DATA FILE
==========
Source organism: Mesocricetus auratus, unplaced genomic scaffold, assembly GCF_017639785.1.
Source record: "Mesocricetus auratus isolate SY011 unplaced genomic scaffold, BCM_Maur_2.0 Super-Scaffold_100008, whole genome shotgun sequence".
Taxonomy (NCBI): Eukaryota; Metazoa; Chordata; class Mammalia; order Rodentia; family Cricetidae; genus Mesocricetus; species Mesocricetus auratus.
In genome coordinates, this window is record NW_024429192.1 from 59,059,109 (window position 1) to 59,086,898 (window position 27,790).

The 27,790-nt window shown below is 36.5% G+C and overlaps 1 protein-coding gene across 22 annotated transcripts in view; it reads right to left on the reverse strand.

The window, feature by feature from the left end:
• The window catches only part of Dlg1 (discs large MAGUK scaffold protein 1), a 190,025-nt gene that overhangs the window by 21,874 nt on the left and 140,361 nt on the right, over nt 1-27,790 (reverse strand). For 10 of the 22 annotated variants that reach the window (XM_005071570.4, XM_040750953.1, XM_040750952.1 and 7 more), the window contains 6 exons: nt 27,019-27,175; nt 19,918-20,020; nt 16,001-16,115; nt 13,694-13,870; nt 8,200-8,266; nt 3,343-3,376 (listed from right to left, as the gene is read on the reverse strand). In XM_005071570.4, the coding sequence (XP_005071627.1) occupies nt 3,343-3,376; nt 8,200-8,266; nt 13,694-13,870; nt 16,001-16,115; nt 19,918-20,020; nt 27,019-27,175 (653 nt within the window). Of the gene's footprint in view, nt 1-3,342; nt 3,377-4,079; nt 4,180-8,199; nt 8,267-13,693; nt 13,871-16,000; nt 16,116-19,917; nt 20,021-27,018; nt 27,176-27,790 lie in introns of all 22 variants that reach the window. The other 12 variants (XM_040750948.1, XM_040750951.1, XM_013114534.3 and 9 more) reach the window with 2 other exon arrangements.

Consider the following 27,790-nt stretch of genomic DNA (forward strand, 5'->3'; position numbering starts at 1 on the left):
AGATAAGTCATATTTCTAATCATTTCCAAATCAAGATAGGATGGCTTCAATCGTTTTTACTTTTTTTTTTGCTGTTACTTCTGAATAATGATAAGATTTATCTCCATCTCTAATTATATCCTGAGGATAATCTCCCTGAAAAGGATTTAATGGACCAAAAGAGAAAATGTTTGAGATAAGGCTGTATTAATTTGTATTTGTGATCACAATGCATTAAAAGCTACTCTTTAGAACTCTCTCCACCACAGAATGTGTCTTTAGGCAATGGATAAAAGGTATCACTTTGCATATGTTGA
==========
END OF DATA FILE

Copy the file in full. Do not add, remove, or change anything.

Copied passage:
Source organism: Mesocricetus auratus, unplaced genomic scaffold, assembly GCF_017639785.1.
Source record: "Mesocricetus auratus isolate SY011 unplaced genomic scaffold, BCM_Maur_2.0 Super-Scaffold_100008, whole genome shotgun sequence".
Taxonomy (NCBI): Eukaryota; Metazoa; Chordata; class Mammalia; order Rodentia; family Cricetidae; genus Mesocricetus; species Mesocricetus auratus.
In genome coordinates, this window is record NW_024429192.1 from 59,059,109 (window position 1) to 59,086,898 (window position 27,790).

The 27,790-nt window shown below is 36.5% G+C and overlaps 1 protein-coding gene across 22 annotated transcripts in view; it reads right to left on the reverse strand.

The window, feature by feature from the left end:
• The window catches only part of Dlg1 (discs large MAGUK scaffold protein 1), a 190,025-nt gene that overhangs the window by 21,874 nt on the left and 140,361 nt on the right, over nt 1-27,790 (reverse strand). For 10 of the 22 annotated variants that reach the window (XM_005071570.4, XM_040750953.1, XM_040750952.1 and 7 more), the window contains 6 exons: nt 27,019-27,175; nt 19,918-20,020; nt 16,001-16,115; nt 13,694-13,870; nt 8,200-8,266; nt 3,343-3,376 (listed from right to left, as the gene is read on the reverse strand). In XM_005071570.4, the coding sequence (XP_005071627.1) occupies nt 3,343-3,376; nt 8,200-8,266; nt 13,694-13,870; nt 16,001-16,115; nt 19,918-20,020; nt 27,019-27,175 (653 nt within the window). Of the gene's footprint in view, nt 1-3,342; nt 3,377-4,079; nt 4,180-8,199; nt 8,267-13,693; nt 13,871-16,000; nt 16,116-19,917; nt 20,021-27,018; nt 27,176-27,790 lie in introns of all 22 variants that reach the window. The other 12 variants (XM_040750948.1, XM_040750951.1, XM_013114534.3 and 9 more) reach the window with 2 other exon arrangements.

Consider the following 27,790-nt stretch of genomic DNA (forward strand, 5'->3'; position numbering starts at 1 on the left):
AGATAAGTCATATTTCTAATCATTTCCAAATCAAGATAGGATGGCTTCAATCGTTTTTACTTTTTTTTTTGCTGTTACTTCTGAATAATGATAAGATTTATCTCCATCTCTAATTATATCCTGAGGATAATCTCCCTGAAAAGGATTTAATGGACCAAAAGAGAAAATGTTTGAGATAAGGCTGTATTAATTTGTATTTGTGATCACAATGCATTAAAAGCTACTCTTTAGAACTCTCTCCACCACAGAATGTGTCTTTAGGCAATGGATAAAAGGTATCACTTTGCATATGTTGA